Saturday, October 31, 2020

Court Poised to Decide Presidential Election?

           The Supreme Court has put itself in position to determine the winner of Tuesday’s presidential election, just as the Court did twenty years ago in Bush v. Gore, to its lasting discredit. At worst, the Republican-majority Roberts Court could be remembered, just as the previous Court is remembered, for making it impossible to ascertain the true winner of a hotly contested presidential election.

            The best hope for the Roberts Court to avoid being caught in a partisan cat-fight is a decisive popular vote mandate for the Democratic nominee, Biden. An overwhelming national vote count, along with decisive margins in battleground states, might render moot the various legal challenges to late vote-counting that President Trump and his supporters seem certain to file in blue-voting states.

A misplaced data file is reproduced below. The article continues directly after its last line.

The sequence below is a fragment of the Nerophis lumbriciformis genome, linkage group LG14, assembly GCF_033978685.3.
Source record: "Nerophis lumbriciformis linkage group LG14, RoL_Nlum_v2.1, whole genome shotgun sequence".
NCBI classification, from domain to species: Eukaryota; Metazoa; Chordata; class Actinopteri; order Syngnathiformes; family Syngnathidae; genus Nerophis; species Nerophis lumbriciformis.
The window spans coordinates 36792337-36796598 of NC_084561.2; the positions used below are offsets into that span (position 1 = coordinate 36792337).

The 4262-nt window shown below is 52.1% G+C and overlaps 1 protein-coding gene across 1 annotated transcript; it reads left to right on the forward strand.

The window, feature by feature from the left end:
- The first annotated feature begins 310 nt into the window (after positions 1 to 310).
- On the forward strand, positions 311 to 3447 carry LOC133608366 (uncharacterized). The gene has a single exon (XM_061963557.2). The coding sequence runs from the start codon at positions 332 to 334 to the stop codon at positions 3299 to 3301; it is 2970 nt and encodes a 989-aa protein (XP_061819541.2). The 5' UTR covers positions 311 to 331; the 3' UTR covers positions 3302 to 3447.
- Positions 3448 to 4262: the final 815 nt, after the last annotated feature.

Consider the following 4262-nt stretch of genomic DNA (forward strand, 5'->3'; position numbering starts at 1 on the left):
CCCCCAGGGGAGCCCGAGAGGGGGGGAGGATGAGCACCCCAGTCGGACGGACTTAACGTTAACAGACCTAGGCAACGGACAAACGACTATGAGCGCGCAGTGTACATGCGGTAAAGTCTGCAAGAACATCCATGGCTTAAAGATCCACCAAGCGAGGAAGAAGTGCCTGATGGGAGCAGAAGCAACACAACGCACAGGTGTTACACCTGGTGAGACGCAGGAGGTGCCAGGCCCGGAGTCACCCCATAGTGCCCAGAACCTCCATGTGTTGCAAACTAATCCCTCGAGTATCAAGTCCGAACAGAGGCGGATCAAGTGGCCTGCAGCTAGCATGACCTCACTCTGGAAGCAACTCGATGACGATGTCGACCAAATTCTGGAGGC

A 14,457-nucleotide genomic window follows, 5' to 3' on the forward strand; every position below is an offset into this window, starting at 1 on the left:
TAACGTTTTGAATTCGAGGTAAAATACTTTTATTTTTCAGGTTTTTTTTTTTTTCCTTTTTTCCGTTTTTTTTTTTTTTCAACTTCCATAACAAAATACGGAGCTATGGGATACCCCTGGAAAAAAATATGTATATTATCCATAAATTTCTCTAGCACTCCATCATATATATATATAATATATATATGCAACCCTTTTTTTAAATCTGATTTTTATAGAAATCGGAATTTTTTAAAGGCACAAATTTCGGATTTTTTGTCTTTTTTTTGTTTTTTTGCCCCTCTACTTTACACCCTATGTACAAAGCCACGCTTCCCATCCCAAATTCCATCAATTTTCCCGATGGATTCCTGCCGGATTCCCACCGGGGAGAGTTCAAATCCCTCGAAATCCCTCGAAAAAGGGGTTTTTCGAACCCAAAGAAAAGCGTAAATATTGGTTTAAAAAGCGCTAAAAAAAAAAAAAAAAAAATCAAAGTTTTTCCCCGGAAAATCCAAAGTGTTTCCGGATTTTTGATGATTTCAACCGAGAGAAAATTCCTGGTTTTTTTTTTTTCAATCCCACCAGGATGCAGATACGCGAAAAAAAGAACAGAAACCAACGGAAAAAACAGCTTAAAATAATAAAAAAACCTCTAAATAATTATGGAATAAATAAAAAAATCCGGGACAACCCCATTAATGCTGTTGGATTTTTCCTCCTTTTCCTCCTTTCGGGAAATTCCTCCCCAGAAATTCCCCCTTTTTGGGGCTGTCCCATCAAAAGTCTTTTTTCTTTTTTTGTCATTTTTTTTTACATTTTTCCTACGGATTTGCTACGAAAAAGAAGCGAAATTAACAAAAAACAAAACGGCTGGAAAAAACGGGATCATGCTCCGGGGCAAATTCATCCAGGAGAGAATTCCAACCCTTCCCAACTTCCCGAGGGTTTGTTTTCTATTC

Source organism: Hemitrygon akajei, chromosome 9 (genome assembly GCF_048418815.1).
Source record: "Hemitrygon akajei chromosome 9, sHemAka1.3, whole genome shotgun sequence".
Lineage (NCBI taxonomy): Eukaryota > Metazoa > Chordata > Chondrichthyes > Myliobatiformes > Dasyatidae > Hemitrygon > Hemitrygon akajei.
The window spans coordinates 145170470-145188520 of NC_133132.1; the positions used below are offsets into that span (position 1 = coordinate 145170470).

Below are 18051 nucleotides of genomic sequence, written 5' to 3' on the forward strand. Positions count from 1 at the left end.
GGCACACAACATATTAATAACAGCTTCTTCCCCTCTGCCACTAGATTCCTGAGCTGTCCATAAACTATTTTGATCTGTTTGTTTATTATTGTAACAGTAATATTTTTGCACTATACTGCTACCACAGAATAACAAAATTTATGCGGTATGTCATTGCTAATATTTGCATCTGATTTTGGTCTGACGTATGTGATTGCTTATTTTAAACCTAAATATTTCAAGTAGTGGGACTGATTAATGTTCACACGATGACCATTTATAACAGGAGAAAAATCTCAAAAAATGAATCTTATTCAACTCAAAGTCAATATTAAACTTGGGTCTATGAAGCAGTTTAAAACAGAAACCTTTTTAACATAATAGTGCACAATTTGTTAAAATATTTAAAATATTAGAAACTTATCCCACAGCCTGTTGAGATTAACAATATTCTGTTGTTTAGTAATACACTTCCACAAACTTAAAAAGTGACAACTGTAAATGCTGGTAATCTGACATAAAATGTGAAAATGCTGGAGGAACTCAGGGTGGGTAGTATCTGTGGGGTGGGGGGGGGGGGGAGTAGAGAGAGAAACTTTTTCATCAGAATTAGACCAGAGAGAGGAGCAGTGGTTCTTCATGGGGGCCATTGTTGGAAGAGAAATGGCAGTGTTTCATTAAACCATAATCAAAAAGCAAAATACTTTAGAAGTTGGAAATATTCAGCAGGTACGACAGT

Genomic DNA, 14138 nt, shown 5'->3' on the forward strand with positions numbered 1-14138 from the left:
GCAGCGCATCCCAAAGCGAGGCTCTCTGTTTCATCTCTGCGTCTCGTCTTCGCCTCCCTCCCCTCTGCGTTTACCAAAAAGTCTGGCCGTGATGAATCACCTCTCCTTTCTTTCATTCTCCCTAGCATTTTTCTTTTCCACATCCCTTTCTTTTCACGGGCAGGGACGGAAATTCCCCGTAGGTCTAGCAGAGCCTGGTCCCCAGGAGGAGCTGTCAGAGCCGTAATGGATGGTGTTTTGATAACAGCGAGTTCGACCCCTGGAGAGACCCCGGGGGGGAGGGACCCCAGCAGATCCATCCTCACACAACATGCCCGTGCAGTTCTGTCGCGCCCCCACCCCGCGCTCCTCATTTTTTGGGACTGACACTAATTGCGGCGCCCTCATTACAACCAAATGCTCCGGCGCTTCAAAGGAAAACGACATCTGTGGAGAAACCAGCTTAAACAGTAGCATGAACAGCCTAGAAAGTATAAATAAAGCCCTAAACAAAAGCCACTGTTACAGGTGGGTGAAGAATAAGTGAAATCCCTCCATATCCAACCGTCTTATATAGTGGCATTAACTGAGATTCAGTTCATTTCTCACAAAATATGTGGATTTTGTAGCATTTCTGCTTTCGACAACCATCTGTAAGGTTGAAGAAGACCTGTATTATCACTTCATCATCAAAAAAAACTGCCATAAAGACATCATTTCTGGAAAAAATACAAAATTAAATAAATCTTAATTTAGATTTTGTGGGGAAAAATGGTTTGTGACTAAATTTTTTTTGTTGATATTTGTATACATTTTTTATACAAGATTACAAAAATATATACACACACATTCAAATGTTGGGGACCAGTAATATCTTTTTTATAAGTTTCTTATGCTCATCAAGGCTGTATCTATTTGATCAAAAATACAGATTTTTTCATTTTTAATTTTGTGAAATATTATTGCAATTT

In dealing with a succession of election procedure cases over the past six weeks or so, the Supreme Court has lost sight of what should have been the overarching ratio decidendi—the importance of ensuring that “every vote counts,” just as the pre-Election Day public service announcements tell us. Instead, the justices have allowed accommodations for voters in some cases and disallowed them in others, based on formalistic distinctions rather than the need to strengthen and protect the constitutionally protected right to vote at a time when in-person voting turns crowded public gatherings such as voting lines into a serious risk to personal health.